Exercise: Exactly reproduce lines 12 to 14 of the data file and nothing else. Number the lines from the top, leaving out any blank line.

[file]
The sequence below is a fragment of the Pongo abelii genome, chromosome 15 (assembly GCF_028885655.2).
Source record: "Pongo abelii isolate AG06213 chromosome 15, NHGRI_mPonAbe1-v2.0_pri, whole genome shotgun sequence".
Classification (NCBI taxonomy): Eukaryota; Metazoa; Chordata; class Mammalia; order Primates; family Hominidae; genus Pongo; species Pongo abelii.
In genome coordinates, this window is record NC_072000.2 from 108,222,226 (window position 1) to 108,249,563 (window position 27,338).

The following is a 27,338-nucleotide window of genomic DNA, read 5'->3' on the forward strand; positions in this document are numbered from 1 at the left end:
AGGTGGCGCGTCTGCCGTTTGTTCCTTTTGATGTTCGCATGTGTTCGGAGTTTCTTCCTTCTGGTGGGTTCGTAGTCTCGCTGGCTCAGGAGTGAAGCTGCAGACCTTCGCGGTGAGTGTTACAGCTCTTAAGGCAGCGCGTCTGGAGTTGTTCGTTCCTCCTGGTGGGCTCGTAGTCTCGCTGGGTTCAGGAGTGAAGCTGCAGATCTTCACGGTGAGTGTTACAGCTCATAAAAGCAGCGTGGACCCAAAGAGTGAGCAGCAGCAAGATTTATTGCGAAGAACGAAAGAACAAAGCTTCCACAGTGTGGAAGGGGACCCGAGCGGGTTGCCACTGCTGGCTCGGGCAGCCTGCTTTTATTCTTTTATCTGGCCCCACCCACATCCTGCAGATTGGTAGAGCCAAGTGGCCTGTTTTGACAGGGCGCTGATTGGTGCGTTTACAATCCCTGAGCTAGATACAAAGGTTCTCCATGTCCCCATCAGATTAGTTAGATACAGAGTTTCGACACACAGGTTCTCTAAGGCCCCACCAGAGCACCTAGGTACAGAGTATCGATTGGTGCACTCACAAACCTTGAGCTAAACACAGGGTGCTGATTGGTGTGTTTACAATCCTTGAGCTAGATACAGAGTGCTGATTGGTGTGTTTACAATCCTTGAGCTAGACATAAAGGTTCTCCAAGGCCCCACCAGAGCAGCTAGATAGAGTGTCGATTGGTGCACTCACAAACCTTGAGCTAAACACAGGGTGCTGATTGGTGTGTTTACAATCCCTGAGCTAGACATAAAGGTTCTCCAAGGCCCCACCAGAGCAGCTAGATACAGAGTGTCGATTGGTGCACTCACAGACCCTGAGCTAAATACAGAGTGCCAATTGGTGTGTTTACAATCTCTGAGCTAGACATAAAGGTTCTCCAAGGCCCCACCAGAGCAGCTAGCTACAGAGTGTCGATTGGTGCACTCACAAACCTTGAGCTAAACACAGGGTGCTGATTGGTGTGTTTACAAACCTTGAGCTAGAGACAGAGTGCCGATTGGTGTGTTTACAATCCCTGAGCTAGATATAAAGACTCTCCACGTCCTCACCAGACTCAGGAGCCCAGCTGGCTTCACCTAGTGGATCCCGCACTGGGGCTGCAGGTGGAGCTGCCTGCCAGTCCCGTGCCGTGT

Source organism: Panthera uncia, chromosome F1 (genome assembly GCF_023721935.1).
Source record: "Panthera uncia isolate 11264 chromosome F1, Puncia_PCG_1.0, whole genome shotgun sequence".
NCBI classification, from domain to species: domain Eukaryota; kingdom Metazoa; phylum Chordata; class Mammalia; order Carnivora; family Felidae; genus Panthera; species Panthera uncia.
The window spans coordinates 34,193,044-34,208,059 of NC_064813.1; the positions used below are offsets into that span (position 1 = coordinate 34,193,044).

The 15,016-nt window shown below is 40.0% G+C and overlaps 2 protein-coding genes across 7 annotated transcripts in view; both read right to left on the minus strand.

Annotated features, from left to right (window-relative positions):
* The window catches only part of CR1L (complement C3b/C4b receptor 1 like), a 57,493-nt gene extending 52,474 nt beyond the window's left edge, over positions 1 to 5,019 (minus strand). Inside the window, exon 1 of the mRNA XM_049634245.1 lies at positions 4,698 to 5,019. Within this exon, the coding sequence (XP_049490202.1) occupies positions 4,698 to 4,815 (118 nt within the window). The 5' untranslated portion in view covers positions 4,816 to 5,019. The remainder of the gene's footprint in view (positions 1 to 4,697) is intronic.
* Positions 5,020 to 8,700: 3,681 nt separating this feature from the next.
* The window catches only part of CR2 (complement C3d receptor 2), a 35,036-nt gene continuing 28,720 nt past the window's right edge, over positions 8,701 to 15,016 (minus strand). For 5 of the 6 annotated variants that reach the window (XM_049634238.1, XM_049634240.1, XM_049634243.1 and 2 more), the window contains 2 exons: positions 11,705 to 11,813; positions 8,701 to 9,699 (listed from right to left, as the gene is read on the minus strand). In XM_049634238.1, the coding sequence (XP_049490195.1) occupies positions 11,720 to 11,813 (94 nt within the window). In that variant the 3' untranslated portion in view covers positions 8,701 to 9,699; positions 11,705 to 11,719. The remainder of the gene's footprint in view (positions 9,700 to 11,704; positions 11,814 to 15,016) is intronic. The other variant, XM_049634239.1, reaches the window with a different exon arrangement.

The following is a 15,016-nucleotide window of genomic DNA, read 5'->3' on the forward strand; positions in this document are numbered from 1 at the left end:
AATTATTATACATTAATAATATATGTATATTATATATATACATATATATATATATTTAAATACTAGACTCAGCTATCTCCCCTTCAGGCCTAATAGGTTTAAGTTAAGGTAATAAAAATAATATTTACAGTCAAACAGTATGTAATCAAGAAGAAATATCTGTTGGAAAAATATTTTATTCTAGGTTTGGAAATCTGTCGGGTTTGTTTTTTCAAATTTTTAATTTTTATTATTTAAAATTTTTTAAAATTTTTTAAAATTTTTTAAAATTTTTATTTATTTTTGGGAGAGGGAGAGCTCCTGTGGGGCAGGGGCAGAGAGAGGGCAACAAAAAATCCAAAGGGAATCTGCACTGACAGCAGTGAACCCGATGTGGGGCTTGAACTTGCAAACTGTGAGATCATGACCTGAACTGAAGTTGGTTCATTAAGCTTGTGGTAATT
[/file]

Annotated features, from left to right (window-relative positions):
* The window catches only part of CR1L (complement C3b/C4b receptor 1 like), a 57,493-nt gene extending 52,474 nt beyond the window's left edge, over positions 1 to 5,019 (minus strand). Inside the window, exon 1 of the mRNA XM_049634245.1 lies at positions 4,698 to 5,019. Within this exon, the coding sequence (XP_049490202.1) occupies positions 4,698 to 4,815 (118 nt within the window). The 5' untranslated portion in view covers positions 4,816 to 5,019. The remainder of the gene's footprint in view (positions 1 to 4,697) is intronic.
* Positions 5,020 to 8,700: 3,681 nt separating this feature from the next.